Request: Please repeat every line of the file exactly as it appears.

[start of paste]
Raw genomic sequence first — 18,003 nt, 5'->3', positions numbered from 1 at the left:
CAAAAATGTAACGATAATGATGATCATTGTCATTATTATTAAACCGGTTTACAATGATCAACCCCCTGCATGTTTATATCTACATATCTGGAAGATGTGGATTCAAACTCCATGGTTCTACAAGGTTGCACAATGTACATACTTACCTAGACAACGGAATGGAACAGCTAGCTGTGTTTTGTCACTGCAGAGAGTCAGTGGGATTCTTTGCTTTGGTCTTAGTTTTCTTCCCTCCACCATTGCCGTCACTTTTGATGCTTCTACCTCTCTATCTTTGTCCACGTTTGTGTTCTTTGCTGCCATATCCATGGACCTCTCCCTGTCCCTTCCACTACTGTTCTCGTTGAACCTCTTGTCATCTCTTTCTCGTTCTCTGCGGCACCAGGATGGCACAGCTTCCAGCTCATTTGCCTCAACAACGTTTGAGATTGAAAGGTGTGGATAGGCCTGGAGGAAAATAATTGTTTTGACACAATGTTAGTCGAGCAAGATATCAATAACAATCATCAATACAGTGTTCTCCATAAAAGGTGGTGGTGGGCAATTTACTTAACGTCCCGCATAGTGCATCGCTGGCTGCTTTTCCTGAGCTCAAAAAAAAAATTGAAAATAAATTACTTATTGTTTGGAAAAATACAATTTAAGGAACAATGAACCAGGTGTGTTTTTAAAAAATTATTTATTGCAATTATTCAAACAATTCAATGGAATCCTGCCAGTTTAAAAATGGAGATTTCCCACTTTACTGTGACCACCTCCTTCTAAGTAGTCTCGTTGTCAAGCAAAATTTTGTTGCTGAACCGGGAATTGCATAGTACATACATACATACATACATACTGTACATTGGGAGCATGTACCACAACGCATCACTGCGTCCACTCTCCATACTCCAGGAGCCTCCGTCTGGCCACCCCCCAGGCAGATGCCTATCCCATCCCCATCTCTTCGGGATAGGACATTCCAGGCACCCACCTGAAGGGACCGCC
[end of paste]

Raw genomic sequence first — 18,003 nt, 5'->3', positions numbered from 1 at the left:
CAAAAATGTAACGATAATGATGATCATTGTCATTATTATTAAACCGGTTTACAATGATCAACCCCCTGCATGTTTATATCTACATATCTGGAAGATGTGGATTCAAACTCCATGGTTCTACAAGGTTGCACAATGTACATACTTACCTAGACAACGGAATGGAACAGCTAGCTGTGTTTTGTCACTGCAGAGAGTCAGTGGGATTCTTTGCTTTGGTCTTAGTTTTCTTCCCTCCACCATTGCCGTCACTTTTGATGCTTCTACCTCTCTATCTTTGTCCACGTTTGTGTTCTTTGCTGCCATATCCATGGACCTCTCCCTGTCCCTTCCACTACTGTTCTCGTTGAACCTCTTGTCATCTCTTTCTCGTTCTCTGCGGCACCAGGATGGCACAGCTTCCAGCTCATTTGCCTCAACAACGTTTGAGATTGAAAGGTGTGGATAGGCCTGGAGGAAAATAATTGTTTTGACACAATGTTAGTCGAGCAAGATATCAATAACAATCATCAATACAGTGTTCTCCATAAAAGGTGGTGGTGGGCAATTTACTTAACGTCCCGCATAGTGCATCGCTGGCTGCTTTTCCTGAGCTCAAAAAAAAAATTGAAAATAAATTACTTATTGTTTGGAAAAATACAATTTAAGGAACAATGAACCAGGTGTGTTTTTAAAAAATTATTTATTGCAATTATTCAAACAATTCAATGGAATCCTGCCAGTTTAAAAATGGAGATTTCCCACTTTACTGTGACCACCTCCTTCTAAGTAGTCTCGTTGTCAAGCAAAATTTTGTTGCTGAACCGGGAATTGCATAGTACATACATACATACATACATACTGTACATTGGGAGCATGTACCACAACGCATCACTGCGTCCACTCTCCATACTCCAGGAGCCTCCGTCTGGCCACCCCCCAGGCAGATGCCTATCCCATCCCCATCTCTTCGGGATAGGACATTCCAGGCACCCACCTGAAGGGACCGCC